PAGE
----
Aveda's new men's line,
Pure-formance is a big step for the Minnesota-based company. The line
launched in July and is unique, positioned almost as a sub-brand of
Aveda. Through innovative packaging featuring high levels of post
consumer recycled content and bold graphic design Aveda's Pure-formance
is a sound example of a new more sustainable product line from a company
that is no stranger to greener packaging.
I had the chance to speak with Aveda's Heidi
Norman, Executive Director of Men's and Styling about Pure-formance and
its packaging design.
RT: What is the concept/idea behind the Pure-formance line - not many dedicated men's lines out there what prompted it?
HN: Aveda is a brand that
appeals to everyone - men and women of all ages, but we knew we had an
opportunity to reach our male guests in a much more targeted way.
Prior to the launch of Aveda Men, male guests represented approximately
12% of our business, and we knew that the right product lineup combined
with some additional male-focused services could help us triple the
size of our existing business. When we looked at the overall
opportunity, it was very attractive. We determined that we wanted to do
something that spoke directly to Men - something that addressed their
needs in a very unique way. We researched the physiology of men's
scalps - specifically what makes them different from women. We learned
that men's scalps are twice as thick, and produce twice as much oil,
and that they are prone to dryness and flaking. Our R&D team
helped identify a phyto-active blend that could address these concerns,
and we created a product line around that high-performance blend.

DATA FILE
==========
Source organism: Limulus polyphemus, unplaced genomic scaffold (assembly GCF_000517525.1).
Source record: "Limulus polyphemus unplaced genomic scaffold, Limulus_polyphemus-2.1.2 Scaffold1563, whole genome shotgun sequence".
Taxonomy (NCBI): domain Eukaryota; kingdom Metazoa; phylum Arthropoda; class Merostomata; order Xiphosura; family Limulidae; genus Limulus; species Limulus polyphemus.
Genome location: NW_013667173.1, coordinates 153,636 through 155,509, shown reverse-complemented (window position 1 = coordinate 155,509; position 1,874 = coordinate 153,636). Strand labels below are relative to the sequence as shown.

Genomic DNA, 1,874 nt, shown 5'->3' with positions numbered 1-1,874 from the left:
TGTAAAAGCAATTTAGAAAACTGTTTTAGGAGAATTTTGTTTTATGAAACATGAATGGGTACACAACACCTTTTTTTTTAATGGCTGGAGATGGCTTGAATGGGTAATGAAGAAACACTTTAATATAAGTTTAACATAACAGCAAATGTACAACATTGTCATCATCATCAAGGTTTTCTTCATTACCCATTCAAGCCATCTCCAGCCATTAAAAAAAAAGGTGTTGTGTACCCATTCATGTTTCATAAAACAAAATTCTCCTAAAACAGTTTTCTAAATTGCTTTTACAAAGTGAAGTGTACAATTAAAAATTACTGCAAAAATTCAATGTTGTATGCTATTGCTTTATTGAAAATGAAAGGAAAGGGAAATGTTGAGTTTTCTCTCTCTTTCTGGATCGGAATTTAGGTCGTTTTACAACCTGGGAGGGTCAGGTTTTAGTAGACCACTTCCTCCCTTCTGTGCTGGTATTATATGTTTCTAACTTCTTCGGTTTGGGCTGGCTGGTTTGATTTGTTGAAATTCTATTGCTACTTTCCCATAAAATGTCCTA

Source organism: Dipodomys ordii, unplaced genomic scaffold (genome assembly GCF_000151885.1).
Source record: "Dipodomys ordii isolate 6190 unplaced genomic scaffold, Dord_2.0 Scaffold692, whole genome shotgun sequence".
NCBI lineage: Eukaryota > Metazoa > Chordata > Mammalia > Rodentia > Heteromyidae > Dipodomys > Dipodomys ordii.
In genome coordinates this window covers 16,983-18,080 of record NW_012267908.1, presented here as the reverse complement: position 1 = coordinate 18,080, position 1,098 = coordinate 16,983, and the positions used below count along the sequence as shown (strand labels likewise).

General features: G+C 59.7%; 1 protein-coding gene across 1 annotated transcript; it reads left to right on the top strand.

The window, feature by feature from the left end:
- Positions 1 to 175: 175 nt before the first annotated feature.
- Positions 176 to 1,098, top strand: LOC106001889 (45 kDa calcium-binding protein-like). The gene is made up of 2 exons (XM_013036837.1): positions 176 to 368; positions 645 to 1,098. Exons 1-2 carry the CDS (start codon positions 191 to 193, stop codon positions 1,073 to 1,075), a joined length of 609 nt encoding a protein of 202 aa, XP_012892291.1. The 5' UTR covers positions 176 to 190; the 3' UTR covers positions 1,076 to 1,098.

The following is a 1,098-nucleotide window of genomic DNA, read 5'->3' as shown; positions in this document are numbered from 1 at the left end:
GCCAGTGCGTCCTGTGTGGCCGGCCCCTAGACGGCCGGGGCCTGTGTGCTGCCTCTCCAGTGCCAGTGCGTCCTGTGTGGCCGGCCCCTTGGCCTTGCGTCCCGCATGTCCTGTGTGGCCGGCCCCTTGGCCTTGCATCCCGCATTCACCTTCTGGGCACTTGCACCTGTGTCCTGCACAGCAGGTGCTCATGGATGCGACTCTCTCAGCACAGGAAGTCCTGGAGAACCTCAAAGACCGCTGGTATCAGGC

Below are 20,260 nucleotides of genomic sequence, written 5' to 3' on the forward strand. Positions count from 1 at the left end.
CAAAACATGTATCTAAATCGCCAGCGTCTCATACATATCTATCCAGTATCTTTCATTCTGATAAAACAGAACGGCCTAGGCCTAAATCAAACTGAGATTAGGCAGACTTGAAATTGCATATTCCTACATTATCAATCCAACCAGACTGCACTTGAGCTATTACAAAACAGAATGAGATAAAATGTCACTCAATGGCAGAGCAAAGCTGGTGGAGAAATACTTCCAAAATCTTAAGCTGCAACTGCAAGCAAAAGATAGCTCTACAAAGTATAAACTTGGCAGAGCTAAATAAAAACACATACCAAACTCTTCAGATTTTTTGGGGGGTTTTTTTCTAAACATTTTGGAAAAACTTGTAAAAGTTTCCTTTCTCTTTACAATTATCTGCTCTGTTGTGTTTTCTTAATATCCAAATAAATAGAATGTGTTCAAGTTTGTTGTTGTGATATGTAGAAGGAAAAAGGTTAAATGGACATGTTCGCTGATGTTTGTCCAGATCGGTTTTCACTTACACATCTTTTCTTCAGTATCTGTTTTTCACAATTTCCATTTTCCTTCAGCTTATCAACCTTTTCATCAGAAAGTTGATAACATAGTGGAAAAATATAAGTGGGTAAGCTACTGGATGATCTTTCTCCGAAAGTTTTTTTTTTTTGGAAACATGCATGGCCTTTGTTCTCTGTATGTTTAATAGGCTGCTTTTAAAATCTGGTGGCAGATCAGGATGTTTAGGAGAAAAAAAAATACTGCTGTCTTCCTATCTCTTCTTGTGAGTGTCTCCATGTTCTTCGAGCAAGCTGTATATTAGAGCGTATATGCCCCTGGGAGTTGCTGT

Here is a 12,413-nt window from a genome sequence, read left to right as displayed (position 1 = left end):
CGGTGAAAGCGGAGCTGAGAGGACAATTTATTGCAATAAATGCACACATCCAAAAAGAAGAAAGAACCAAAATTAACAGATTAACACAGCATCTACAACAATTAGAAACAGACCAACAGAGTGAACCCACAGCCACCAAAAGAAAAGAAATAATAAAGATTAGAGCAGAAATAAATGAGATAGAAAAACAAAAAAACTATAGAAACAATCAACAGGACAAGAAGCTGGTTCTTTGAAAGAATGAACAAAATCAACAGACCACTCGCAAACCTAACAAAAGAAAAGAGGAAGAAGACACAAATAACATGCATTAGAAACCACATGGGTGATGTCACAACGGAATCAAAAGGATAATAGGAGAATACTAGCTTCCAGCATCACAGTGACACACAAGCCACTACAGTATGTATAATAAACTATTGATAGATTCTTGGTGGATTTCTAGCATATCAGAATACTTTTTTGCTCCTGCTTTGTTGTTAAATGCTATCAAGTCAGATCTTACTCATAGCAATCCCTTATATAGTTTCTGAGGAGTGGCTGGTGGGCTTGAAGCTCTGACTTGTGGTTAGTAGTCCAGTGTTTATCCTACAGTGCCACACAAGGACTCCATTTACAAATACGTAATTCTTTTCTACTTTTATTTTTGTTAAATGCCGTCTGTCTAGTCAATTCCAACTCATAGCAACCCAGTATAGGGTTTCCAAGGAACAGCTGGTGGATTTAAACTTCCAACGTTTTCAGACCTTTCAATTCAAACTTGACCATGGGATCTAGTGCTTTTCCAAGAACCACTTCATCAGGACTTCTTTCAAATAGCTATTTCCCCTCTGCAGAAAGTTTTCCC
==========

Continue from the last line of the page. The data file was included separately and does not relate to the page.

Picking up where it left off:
RT: Packaging graphic design - who designed it and what is the concept?
The Aveda Men logo and the packaging were designed to be visually
disruptive - to stand out in an Aveda retail environment. We
intentionally set out to create something that looked totally different
from what was in the market - and what everyone knew to be Aveda. We
wanted Aveda Men to feel like a sub-brand, something with its own
identity. We went for a logo treatment that felt masculine, some have
said it's evocative of tribal or indigenous symbols; it was totally
different than anything else Aveda, yet it felt totally Aveda. We're
fortunate to have a very talented team at Aveda, and we also engaged an
outside agency to help us with some of the design aspects of the
RT: Packaging industrial
design - it looks like some of the packaging is stock (tubes etc) and
some is custom (shampoo bottles etc) is that correct? Who designed the
packaging. What is the concept behind the custom bottles etc.
HN: At Aveda, our packaging
choices - and really all of our business decisions - are driven by our
commitment to the environment. We really pushed the envelope on PCR
content for the primary and what little secondary packaging we created.
The shampoo and conditioners are custom, the jars in the line are stock
molds and the tubes are stock cut to size. We worked with our partners
at Johnson printing on the cartons.